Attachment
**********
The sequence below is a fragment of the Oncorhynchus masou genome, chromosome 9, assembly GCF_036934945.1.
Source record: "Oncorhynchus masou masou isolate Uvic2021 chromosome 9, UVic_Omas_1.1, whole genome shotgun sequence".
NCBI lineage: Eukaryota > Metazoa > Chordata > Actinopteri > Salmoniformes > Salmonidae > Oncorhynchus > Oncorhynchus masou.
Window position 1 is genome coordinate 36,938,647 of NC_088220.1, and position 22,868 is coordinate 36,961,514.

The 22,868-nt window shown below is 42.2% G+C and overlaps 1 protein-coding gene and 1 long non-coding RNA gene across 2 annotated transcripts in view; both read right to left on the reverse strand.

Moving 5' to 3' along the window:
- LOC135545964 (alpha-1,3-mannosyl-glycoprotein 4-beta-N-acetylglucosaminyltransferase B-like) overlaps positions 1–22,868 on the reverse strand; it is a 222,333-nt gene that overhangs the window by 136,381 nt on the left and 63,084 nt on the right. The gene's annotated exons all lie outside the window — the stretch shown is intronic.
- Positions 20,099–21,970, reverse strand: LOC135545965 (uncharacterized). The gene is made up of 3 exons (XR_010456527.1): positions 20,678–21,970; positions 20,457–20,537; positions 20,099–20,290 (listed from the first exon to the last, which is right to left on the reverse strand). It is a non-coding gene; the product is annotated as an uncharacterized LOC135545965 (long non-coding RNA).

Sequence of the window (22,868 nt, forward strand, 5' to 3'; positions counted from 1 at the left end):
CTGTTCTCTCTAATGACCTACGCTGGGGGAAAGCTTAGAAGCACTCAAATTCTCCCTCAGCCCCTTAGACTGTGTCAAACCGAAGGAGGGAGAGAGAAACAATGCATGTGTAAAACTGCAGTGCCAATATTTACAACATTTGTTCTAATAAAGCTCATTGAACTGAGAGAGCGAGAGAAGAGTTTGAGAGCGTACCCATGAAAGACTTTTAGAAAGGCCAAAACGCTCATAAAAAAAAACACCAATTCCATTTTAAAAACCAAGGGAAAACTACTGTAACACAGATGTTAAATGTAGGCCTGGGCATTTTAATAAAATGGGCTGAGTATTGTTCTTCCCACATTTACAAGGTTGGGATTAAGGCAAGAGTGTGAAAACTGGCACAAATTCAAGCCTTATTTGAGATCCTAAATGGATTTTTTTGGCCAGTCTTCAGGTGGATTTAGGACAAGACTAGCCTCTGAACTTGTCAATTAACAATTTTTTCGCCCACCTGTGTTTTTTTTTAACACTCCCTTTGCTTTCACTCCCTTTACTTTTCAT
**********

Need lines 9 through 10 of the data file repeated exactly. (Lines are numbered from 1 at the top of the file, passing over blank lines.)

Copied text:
Sequence of the window (22,868 nt, forward strand, 5' to 3'; positions counted from 1 at the left end):
CTGTTCTCTCTAATGACCTACGCTGGGGGAAAGCTTAGAAGCACTCAAATTCTCCCTCAGCCCCTTAGACTGTGTCAAACCGAAGGAGGGAGAGAGAAACAATGCATGTGTAAAACTGCAGTGCCAATATTTACAACATTTGTTCTAATAAAGCTCATTGAACTGAGAGAGCGAGAGAAGAGTTTGAGAGCGTACCCATGAAAGACTTTTAGAAAGGCCAAAACGCTCATAAAAAAAAACACCAATTCCATTTTAAAAACCAAGGGAAAACTACTGTAACACAGATGTTAAATGTAGGCCTGGGCATTTTAATAAAATGGGCTGAGTATTGTTCTTCCCACATTTACAAGGTTGGGATTAAGGCAAGAGTGTGAAAACTGGCACAAATTCAAGCCTTATTTGAGATCCTAAATGGATTTTTTTGGCCAGTCTTCAGGTGGATTTAGGACAAGACTAGCCTCTGAACTTGTCAATTAACAATTTTTTCGCCCACCTGTGTTTTTTTTTAACACTCCCTTTGCTTTCACTCCCTTTACTTTTCAT